In the end, it was the geeky boys with computers, not the geeky boys with guitars, who dethroned the major record companies. But the path mapped by indie-rock nerds exposes the prehistory of the broader cultural shift that we now take for granted. A bold start-up ethos, intensively nurtured networks of the like-minded, and the innovation-from-below that goes by the overused term disruption—indie rockers present another pedigree for our own decentralized, everyone-is-a-producer era. Who would have thought that these prickly outliers would help bust open the mainstream, creating the space for self-expression and outright weirdness that has come to seem, well, normal? It was an unlikely role for the upstart flamethrowers, who were a mostly homogeneous group and who, as these memoirs serve to remind us, were defiantly loyal to their marginal status.
11 days ago
An Analysis of Nespresso
Speciality coffee doesn’t offer anything to the consumer who wants to drink great espresso at home, but doesn’t want a new hobby.
11 days ago
2014 Design Value Index Results and Commentary
In fact, the Design Value Index (DVI), a market capitalization-weighted index comprised of design-driven companies, shows 10-year returns of a remarkable 219% over that of the Standard & Poor’s 500 index (“S&P 500”) from 2004-2014.2
design  business  validation 
12 days ago
This is what causes people to purchase.
For the job, the situation is critical. As Clayton Christensen says: “the customer is the wrong unit of analysis.” It’s the job in a situation.

Also, the job is stable over time. I’m repeatedly hungry, but in different situations. The solutions you choose to hire change. This is critical to your differentiation efforts. If you understand the stable job, you can understand how your solution could be disrupted let alone how to improve (and not improve) your existing product or service.
12 days ago
Machines, Work, and the Value of People
So, to sum up: Some time ago, identity and a sense of self-worth got hitched to labor and productivity. Consequently, each new technological displacement of human work appears to those being displaced as an affront to the their dignity as human beings. Those advancing new technologies that displace human labor do so by demeaning existing work as below our humanity and promising more humane work as a consequence of technological change. While this is sometimes true–some work that human beings have been forced to perform has been inhuman–deployed as a universal truth, it is little more than rhetorical cover for a significantly more complex and ambivalent reality.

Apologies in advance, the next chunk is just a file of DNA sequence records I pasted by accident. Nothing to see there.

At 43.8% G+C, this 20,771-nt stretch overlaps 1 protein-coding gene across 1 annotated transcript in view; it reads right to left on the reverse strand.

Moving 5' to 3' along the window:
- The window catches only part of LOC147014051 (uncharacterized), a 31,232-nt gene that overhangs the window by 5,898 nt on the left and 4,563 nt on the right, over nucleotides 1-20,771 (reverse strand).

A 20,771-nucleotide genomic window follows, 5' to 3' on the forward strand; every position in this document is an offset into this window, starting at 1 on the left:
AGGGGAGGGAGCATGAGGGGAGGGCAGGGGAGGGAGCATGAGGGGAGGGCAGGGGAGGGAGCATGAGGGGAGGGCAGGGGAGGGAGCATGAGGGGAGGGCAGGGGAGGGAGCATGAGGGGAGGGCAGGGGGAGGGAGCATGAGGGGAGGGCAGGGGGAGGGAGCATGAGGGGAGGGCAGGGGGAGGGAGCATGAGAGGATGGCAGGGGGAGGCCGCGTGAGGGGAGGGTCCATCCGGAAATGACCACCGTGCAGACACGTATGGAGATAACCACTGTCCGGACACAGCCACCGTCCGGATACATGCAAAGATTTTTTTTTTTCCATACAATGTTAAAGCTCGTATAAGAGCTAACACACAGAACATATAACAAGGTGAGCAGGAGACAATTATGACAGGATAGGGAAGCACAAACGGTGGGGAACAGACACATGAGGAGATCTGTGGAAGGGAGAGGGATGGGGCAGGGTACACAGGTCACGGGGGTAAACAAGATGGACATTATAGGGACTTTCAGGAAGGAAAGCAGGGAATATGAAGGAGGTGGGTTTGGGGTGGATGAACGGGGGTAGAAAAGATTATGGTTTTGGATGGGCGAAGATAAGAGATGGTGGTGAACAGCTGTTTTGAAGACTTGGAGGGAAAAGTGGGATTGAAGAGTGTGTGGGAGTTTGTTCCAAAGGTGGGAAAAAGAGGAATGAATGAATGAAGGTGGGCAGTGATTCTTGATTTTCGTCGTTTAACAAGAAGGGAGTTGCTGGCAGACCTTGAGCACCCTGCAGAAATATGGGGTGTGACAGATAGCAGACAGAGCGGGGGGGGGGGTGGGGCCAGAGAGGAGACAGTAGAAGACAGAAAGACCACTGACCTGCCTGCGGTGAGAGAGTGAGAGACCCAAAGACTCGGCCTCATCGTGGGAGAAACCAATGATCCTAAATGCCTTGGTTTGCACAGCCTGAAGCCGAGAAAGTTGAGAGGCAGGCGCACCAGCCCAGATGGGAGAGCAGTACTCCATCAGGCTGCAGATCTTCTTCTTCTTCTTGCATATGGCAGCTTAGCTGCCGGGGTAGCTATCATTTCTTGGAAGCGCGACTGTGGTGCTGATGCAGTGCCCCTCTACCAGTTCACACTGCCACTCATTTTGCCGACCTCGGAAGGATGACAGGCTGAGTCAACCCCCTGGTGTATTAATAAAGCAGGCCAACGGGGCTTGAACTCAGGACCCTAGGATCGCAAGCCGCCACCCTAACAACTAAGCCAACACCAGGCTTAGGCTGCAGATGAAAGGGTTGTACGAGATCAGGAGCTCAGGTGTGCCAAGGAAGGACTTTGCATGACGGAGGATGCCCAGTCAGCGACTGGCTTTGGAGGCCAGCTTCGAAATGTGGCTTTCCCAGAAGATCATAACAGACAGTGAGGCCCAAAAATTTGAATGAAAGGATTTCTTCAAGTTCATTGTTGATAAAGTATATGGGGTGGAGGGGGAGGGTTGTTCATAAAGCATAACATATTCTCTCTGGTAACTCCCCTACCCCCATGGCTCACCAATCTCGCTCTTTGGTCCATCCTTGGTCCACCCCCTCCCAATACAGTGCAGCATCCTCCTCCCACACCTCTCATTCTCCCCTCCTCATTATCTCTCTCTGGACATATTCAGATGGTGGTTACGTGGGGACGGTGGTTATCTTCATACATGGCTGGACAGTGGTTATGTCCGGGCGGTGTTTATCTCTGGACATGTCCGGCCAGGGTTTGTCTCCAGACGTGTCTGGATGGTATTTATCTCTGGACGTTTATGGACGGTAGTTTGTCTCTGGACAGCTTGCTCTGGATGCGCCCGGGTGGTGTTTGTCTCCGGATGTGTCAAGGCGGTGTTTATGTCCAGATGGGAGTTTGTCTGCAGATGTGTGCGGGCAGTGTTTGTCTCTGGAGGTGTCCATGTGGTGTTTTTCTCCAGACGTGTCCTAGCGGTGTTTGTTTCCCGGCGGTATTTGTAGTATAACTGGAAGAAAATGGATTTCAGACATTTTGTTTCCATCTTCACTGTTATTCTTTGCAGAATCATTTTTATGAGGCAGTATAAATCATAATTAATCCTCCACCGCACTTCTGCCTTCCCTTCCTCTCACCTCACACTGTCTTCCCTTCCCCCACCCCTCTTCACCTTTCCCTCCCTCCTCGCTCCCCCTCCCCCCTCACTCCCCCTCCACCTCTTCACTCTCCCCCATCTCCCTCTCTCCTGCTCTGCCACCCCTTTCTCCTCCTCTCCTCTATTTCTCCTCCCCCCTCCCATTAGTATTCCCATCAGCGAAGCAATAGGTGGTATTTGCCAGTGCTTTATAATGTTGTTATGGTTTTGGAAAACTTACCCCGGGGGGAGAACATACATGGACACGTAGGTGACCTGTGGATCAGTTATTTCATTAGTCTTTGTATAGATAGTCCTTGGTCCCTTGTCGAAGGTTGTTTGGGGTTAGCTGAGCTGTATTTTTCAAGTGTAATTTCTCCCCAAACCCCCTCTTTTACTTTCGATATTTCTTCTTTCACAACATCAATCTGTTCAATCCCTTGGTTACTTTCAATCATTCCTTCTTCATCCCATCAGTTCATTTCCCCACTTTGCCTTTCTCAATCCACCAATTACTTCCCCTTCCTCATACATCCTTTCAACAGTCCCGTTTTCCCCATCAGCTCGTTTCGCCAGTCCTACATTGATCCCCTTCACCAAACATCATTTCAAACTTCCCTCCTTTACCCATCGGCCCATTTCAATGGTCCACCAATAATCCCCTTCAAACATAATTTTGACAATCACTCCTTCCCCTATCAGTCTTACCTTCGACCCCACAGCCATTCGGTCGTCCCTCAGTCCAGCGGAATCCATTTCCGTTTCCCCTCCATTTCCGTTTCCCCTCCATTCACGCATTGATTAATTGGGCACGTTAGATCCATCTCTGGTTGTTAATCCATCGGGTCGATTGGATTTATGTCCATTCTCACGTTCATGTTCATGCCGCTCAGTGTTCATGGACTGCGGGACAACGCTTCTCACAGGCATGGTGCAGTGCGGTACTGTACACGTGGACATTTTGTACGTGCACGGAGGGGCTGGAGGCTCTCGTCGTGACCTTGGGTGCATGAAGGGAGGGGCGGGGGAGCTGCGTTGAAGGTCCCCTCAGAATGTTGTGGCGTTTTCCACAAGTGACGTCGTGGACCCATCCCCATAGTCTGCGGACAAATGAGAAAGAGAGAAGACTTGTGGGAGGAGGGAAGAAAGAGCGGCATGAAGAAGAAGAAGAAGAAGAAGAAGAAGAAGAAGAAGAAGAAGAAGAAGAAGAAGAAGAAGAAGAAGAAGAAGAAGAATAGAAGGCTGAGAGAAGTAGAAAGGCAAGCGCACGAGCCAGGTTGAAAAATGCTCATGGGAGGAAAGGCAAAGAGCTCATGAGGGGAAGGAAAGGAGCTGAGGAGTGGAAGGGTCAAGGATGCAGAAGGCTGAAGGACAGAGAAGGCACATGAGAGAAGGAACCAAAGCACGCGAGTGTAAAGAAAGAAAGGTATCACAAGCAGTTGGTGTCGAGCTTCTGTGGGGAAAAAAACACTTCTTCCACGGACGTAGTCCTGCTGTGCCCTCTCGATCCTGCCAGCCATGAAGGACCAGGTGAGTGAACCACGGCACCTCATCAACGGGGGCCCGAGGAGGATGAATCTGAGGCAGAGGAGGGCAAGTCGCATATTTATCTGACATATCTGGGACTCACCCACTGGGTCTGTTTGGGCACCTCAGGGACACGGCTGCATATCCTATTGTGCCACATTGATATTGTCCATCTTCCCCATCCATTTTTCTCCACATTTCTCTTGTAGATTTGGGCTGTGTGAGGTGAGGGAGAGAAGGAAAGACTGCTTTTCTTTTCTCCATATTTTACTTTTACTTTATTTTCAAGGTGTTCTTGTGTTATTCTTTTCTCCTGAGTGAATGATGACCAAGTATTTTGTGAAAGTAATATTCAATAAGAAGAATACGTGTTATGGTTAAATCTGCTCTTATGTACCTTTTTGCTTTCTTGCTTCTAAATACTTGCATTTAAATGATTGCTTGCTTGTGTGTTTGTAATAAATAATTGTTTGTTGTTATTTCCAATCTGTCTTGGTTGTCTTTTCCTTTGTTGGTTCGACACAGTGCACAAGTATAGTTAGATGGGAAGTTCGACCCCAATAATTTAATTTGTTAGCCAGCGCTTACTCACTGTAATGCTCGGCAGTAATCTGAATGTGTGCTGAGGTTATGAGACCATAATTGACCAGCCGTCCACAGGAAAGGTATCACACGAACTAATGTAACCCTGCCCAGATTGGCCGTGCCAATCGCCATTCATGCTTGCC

14 days ago
Just Don’t Hire 0x Engineers
Their About page may say otherwise, but — drumroll, please — the average company is pretty average. Not everybody can hire exclusively top-tier people. And you know what? That’s fine. Quality of individuals is only one part of what makes an organization great. Sports is rife with examples of the nimble, well-connected team triumphing over the team of individual superstars.
14 days ago
Designing Features Using Jobs To Be Done
Focusing on causality, anxieties, and motivations of users is called Jobs To Be Done. Job Stories help you apply this when you design features, UI, and UX.
14 days ago
The Cost of Paying Attention
The benefits of silence are off the books. They are not measured in the gross domestic product, yet the availability of silence surely contributes to creativity and innovation. They do not show up explicitly in social statistics such as level of educational achievement, yet one consumes a great deal of silence in the course of becoming educated.
attention  psychology 
14 days ago
Rejoice: Tomorrow's Tech Will Probably Stop Nagging Us
Although counterintuitive, organizations can extend their longevity by creating products that can be neglected. Contrary to metrics that quantify success by tracking the amount of time engaged with a product, the future of connectivity demands integrated solutions that deliver sustainable value rather than short-lived wins. What if success was measured as a reduction of users’ stress? Or a decrease of time engaged? Companies shouldn’t just ask how their products can be more efficient for customers; they should champion solutions that save customers’ time without the need to engage with the product at all.
14 days ago
Absolute vs. Relative Timestamps: When to Use Which - UX Movement
Each type of timestamp has their benefits. If you don’t want to lose the benefits of one for the other, you can combine them together. This way users can make use of both if they need.
15 days ago
Video Games Are Better Without Characters